FTC: Google Did Not Break Antitrust Law With Search Practices

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Google emerged from nearly two years of intense federal scrutiny Thursday by convincing the Federal Trade Commission that even though rivals may suffer as the company continually refines its search engine, consumers often win through better, faster, more valuable answers to their queries.

But despite the unanimous FTC decision to close its antitrust investigation, U.S. regulators long have struggled to determine what’s best for consumers — and what can be successfully addressed with laws written long before anyone imagined the economic role that today’s technologies would play.

The murky standards for establishing consumer harm ultimately undermined the case for forceful action on the most serious charges — that Google was manipulating search results to benefit its own products while hurting competitors and limiting choice.

That drained energy from what once appeared to be an aggressive FTC push against Google, leading to modest concessions that are unlikely to be noticed by most of the search engine’s hundreds of millions of users. Consumer groups, Google’s rivals and some legal analysts say the company now will be emboldened to enhance the visibility of its own products for travel, shopping and other lucrative services in ways that will make it harder for people to find other offerings and will lead to higher prices.

But the FTC was unpersuaded by the evidence at hand. “The American antitrust laws protect competition, not competitors,” said Chairman Jon Leibowitz.

Establishing whether consumers have suffered — or are likely to suffer in the future — has long been the quicksand in the middle of U.S. antitrust cases. Wait too long to rein in monopolists, and the damage might be irrevocable. Move too fast, and the evidence of consumer harm might lack the clarity necessary to survive a court challenge.

“It has been the single issue that the antitrust system has had trouble dealing with since 1890,” said George Washington University law professor William Kovacic, a former FTC chairman. “That’s because the consumer impacts typically are mixed.”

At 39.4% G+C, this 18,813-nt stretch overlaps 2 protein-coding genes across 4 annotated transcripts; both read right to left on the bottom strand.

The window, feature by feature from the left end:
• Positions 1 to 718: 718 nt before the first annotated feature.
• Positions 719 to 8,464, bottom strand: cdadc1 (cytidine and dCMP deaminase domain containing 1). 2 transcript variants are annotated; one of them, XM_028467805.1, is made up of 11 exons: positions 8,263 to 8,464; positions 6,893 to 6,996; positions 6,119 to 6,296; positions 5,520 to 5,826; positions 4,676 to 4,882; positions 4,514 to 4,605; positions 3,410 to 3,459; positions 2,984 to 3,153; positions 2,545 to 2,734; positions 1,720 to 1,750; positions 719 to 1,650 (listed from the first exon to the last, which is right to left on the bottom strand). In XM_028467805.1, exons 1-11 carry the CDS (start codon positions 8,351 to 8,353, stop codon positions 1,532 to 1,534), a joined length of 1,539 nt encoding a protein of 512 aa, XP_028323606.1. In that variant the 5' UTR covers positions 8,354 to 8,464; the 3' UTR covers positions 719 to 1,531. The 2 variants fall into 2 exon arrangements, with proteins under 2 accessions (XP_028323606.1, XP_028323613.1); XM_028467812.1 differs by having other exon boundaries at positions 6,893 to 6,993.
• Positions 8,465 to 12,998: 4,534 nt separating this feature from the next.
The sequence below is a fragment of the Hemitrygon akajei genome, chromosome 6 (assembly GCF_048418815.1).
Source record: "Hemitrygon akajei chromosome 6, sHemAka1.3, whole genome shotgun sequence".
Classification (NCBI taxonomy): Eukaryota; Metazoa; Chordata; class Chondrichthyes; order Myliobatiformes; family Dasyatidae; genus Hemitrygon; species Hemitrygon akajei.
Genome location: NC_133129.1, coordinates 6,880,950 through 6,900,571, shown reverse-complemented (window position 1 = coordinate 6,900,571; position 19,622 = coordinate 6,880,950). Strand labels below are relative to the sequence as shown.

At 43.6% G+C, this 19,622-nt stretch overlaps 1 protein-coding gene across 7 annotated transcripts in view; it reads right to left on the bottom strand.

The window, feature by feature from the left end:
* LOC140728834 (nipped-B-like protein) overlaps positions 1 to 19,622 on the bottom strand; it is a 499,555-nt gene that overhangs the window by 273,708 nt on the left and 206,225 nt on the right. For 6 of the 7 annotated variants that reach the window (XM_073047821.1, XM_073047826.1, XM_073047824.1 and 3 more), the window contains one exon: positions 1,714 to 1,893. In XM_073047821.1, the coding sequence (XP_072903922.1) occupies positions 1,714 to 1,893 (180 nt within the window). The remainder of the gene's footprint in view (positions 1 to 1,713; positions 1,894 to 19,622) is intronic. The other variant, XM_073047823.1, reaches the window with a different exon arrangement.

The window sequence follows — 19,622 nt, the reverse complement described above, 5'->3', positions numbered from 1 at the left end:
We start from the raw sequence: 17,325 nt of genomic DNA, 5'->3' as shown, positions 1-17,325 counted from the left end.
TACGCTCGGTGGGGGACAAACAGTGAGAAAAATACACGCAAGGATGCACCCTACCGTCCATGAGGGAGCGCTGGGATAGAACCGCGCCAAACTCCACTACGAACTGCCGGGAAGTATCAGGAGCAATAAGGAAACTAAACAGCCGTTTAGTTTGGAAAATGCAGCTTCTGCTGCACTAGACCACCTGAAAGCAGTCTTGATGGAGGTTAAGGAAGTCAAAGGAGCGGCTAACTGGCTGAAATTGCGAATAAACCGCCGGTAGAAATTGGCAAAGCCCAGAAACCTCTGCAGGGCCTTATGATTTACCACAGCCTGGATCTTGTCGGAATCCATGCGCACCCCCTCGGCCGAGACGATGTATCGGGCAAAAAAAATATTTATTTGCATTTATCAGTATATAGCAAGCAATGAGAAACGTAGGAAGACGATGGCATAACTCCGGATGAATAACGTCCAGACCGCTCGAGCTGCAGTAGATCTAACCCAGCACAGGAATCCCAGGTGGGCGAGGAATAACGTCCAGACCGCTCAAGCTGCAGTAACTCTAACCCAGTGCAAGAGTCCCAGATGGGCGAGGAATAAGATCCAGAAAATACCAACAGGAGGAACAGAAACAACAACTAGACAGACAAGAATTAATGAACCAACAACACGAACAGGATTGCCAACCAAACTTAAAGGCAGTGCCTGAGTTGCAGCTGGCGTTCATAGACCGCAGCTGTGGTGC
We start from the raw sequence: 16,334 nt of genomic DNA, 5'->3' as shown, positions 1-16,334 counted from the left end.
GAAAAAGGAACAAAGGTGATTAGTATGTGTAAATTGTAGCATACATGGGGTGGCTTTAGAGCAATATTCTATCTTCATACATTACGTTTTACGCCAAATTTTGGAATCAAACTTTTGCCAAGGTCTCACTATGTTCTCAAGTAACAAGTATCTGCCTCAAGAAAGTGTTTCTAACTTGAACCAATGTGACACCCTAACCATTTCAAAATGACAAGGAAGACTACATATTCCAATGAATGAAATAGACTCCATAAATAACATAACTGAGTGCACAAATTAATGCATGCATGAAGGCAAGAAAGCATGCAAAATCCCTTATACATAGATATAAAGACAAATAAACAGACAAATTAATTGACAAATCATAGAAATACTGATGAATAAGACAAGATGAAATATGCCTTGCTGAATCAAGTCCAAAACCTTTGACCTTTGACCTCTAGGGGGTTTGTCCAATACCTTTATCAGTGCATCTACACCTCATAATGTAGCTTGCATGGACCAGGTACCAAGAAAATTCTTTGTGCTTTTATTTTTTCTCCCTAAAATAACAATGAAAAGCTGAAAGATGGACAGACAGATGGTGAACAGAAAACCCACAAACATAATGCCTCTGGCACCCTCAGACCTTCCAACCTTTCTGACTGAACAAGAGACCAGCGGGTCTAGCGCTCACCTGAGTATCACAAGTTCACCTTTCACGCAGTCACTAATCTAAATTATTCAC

That is even more true in the digital age, when rapid innovation creates and destroys monopolies far more quickly than when railroads and steel manufacturers took commanding market positions that lasted for decades. The speed of change has challenged Washington’s ability to act forcefully against technology companies that are increasingly battling one another in overlapping markets.

In a statement posted to Google’s company blog Thursday, chief legal officer David Drummond wrote that the FTC’s actions affirm that Google’s products are “good for users and good for competition.”

The company’s many critics, however, said that the Google that once evangelized about producing unbiased search results and speeding users off to other sites had been transformed into a predatory company more concerned with driving traffic to its own products than serving users’ needs.

FairSearch.org, a coalition of Google rivals, including Microsoft and Kayak, that lobbied for tough action by the FTC, said it would turn its attention to the European Union, where a parallel investigation is reaching a critical stage, and to the several state attorneys general probing the company. “FairSearch will continue to fight to restore truly competitive conditions to the market for search and related online services,” the group said in a statement. “No less than the future of innovation and small business on the Internet is at stake.”